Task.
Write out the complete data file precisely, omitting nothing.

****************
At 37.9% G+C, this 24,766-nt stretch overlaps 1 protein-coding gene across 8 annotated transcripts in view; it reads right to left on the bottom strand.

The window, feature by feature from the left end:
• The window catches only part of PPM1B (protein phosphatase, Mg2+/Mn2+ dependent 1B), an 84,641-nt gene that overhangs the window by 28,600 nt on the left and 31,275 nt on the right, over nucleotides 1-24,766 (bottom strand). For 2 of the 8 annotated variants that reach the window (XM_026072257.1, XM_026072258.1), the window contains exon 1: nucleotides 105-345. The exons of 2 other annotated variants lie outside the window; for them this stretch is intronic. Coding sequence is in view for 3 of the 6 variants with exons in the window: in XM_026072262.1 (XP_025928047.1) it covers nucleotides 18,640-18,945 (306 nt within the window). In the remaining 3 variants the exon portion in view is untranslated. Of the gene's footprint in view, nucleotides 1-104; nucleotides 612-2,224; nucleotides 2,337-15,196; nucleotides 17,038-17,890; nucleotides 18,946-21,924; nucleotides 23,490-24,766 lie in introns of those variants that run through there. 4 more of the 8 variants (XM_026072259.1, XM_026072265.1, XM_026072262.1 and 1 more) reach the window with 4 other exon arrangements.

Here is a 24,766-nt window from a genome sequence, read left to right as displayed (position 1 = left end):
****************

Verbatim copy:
At 37.9% G+C, this 24,766-nt stretch overlaps 1 protein-coding gene across 8 annotated transcripts in view; it reads right to left on the bottom strand.

The window, feature by feature from the left end:
• The window catches only part of PPM1B (protein phosphatase, Mg2+/Mn2+ dependent 1B), an 84,641-nt gene that overhangs the window by 28,600 nt on the left and 31,275 nt on the right, over nucleotides 1-24,766 (bottom strand). For 2 of the 8 annotated variants that reach the window (XM_026072257.1, XM_026072258.1), the window contains exon 1: nucleotides 105-345. The exons of 2 other annotated variants lie outside the window; for them this stretch is intronic. Coding sequence is in view for 3 of the 6 variants with exons in the window: in XM_026072262.1 (XP_025928047.1) it covers nucleotides 18,640-18,945 (306 nt within the window). In the remaining 3 variants the exon portion in view is untranslated. Of the gene's footprint in view, nucleotides 1-104; nucleotides 612-2,224; nucleotides 2,337-15,196; nucleotides 17,038-17,890; nucleotides 18,946-21,924; nucleotides 23,490-24,766 lie in introns of those variants that run through there. 4 more of the 8 variants (XM_026072259.1, XM_026072265.1, XM_026072262.1 and 1 more) reach the window with 4 other exon arrangements.

Here is a 24,766-nt window from a genome sequence, read left to right as displayed (position 1 = left end):